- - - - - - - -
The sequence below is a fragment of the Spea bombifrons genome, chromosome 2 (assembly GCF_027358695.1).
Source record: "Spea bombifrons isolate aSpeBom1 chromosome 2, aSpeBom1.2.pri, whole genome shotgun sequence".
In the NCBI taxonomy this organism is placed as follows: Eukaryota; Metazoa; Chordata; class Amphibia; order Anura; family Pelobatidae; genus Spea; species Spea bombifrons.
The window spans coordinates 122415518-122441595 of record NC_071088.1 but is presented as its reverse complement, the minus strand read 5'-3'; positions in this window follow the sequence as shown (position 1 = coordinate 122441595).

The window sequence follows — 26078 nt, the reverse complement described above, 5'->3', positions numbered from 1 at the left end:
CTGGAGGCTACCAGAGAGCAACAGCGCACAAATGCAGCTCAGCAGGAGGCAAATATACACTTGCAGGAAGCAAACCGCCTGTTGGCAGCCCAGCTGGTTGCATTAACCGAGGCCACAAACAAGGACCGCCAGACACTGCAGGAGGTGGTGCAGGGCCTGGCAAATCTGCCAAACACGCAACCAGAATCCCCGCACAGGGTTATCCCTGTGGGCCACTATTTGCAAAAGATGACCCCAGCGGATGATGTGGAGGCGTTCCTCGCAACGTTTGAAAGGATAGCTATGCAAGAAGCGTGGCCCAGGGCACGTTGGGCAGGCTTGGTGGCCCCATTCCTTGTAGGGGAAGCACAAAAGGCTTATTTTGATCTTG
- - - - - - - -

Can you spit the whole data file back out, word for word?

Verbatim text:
The sequence below is a fragment of the Spea bombifrons genome, chromosome 2 (assembly GCF_027358695.1).
Source record: "Spea bombifrons isolate aSpeBom1 chromosome 2, aSpeBom1.2.pri, whole genome shotgun sequence".
In the NCBI taxonomy this organism is placed as follows: Eukaryota; Metazoa; Chordata; class Amphibia; order Anura; family Pelobatidae; genus Spea; species Spea bombifrons.
The window spans coordinates 122415518-122441595 of record NC_071088.1 but is presented as its reverse complement, the minus strand read 5'-3'; positions in this window follow the sequence as shown (position 1 = coordinate 122441595).

The window sequence follows — 26078 nt, the reverse complement described above, 5'->3', positions numbered from 1 at the left end:
CTGGAGGCTACCAGAGAGCAACAGCGCACAAATGCAGCTCAGCAGGAGGCAAATATACACTTGCAGGAAGCAAACCGCCTGTTGGCAGCCCAGCTGGTTGCATTAACCGAGGCCACAAACAAGGACCGCCAGACACTGCAGGAGGTGGTGCAGGGCCTGGCAAATCTGCCAAACACGCAACCAGAATCCCCGCACAGGGTTATCCCTGTGGGCCACTATTTGCAAAAGATGACCCCAGCGGATGATGTGGAGGCGTTCCTCGCAACGTTTGAAAGGATAGCTATGCAAGAAGCGTGGCCCAGGGCACGTTGGGCAGGCTTGGTGGCCCCATTCCTTGTAGGGGAAGCACAAAAGGCTTATTTTGATCTTG